Rethinking 9 to 5: Canadian Organizations Step Up to Support Employees Through Flexible Work Arrangements

Flexible work arrangements, including flexible working hours, remote work, and compressed workweeks, are more commonplace than ever in Canadian organizations.

A recent survey by The Conference Board of Canada found that almost nine out of 10 (86 per cent) Canadian organizations are now offering at least one type of flexible work option, and employers stand to benefit through a more engaged workforce and increased employee retention.

“Employees value flexibility when it comes to when and where they work for a variety of reasons and demand for flexible work arrangements is likely to increase as the Canadian population ages,” said Allison Cowan, Director, Total Rewards and Compensation Research, The Conference Board of Canada. “Canadian employees are seeking a balance in work and family obligations, with many facing both childcare and eldercare responsibilities, and are looking to their employers for support.”


Almost nine out of 10 organizations (86 per cent) offer at least one type of flexible work arrangement.
The top reasons for offering flexible work arrangements are to help improve employee engagement, respond to employee demand, and to help retain top talent.
Among those who offer flexible work arrangements, flexible working hours are by far the most common type of arrangement (93 per cent).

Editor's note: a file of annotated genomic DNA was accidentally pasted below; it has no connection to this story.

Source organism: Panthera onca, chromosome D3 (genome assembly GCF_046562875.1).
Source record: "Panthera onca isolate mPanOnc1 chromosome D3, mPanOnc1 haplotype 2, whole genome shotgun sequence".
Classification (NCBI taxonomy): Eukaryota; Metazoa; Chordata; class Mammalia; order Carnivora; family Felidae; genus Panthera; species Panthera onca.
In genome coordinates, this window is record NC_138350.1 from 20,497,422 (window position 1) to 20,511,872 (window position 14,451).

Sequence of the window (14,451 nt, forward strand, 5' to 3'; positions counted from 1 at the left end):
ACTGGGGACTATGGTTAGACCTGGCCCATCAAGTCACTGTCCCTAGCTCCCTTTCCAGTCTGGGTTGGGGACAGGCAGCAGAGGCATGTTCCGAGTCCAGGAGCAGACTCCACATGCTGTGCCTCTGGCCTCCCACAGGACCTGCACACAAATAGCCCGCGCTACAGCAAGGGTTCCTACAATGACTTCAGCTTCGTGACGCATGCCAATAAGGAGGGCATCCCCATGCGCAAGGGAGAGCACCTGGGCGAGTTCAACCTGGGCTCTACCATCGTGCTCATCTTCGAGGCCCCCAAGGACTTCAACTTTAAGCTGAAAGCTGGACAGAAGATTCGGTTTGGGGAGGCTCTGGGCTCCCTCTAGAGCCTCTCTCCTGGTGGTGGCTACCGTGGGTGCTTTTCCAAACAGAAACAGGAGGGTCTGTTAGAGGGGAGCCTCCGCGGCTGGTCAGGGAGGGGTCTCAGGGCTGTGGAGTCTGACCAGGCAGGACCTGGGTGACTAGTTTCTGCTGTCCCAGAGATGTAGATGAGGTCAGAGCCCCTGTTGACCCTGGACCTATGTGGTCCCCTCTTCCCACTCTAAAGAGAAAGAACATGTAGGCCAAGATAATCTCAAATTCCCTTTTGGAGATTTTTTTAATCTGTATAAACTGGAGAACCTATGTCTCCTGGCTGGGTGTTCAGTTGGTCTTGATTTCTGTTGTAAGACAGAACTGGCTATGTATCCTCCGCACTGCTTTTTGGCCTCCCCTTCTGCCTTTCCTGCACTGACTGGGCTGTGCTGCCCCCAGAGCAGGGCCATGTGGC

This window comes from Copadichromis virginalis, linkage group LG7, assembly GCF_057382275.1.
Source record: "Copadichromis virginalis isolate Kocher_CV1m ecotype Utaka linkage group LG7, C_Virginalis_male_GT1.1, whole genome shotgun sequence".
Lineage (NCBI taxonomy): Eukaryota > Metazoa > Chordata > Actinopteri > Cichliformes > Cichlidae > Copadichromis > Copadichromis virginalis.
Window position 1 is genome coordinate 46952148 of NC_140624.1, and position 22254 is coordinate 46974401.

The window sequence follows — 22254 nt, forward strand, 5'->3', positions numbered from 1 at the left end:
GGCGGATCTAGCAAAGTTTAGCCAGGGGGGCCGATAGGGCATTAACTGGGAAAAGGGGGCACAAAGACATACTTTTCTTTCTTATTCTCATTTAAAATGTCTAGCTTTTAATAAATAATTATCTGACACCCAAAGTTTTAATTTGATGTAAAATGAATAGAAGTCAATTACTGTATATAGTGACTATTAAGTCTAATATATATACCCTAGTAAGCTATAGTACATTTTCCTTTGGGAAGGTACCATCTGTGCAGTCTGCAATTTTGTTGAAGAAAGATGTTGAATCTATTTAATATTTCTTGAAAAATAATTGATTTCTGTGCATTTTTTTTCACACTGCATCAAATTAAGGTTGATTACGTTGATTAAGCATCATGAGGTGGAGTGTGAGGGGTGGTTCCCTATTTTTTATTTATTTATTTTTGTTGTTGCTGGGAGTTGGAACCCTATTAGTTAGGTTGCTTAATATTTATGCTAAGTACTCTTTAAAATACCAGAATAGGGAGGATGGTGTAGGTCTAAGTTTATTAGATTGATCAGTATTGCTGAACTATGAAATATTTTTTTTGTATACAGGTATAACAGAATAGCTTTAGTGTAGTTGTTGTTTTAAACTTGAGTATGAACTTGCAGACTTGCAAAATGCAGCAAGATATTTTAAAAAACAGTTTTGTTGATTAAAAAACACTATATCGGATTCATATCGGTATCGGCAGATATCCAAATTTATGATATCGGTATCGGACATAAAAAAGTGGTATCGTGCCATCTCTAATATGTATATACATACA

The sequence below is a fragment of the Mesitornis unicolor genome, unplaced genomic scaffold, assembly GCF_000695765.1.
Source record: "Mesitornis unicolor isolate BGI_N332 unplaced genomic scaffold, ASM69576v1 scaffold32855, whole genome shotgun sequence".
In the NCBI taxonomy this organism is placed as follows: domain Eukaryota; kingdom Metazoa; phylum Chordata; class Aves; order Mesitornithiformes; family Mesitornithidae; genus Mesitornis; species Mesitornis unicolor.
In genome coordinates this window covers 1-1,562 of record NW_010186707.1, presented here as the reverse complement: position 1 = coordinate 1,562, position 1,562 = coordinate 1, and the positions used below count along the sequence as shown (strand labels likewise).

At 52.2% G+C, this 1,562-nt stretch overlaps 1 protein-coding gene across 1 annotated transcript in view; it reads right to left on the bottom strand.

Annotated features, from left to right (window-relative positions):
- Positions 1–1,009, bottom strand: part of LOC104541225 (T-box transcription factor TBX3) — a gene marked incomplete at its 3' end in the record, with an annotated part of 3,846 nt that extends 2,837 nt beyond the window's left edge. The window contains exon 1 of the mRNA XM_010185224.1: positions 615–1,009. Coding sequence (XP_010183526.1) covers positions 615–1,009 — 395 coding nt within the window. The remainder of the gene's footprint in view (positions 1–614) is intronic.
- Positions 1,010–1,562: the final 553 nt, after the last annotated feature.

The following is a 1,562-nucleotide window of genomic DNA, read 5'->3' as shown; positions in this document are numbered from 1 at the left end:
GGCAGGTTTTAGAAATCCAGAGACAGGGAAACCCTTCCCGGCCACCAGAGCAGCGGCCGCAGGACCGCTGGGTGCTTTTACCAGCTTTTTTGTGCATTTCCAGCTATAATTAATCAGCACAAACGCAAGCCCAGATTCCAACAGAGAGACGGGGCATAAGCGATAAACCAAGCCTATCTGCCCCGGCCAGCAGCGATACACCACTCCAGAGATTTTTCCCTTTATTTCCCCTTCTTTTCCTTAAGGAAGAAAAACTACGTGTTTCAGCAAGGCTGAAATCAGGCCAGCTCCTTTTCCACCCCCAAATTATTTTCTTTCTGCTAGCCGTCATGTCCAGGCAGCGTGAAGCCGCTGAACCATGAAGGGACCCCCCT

Survey respondents reported that the top reasons for offering flexible work arrangements are to help improve employee engagement (62 per cent), respond to employee demand (42 per cent), and to help retain top talent (35 per cent).

Previous Conference Board research found that employees are more engaged when they have greater control over how their work is done. However, despite mounting interest in flexible work options, reported participation rates vary. The majority of eligible employees make use of ad hoc remote days, flexible working hours, and summer hours, but less than 40 per cent of eligible employees make use of other options such as job-sharing, full-time remote work, and a compressed workweek or compressed days.

From the employer perspective, there are a number of obstacles to implementing flexible work options including management resistance (64 per cent), concern over productivity losses (63 per cent), a lack of jobs suitable for flexible work (59 per cent), and lack of technology available to them to accommodate offsite work (30 per cent). While concern over productivity losses is one of the top barriers to implementation, just over a third of organizations believe that employee productivity is positively impacted by flexible work arrangements.

While most organizations allow managers to approve flexible work arrangements on a one-off basis, survey respondents indicated that only a minority of managers (21 per cent) and employees (14 per cent) receive formal training on managing flexible work.

Flexible Work Arrangements: Transforming the Way Canadians Work is based on a survey of 324 Canadian employers conducted by The Conference Board of Canada in June 2017.

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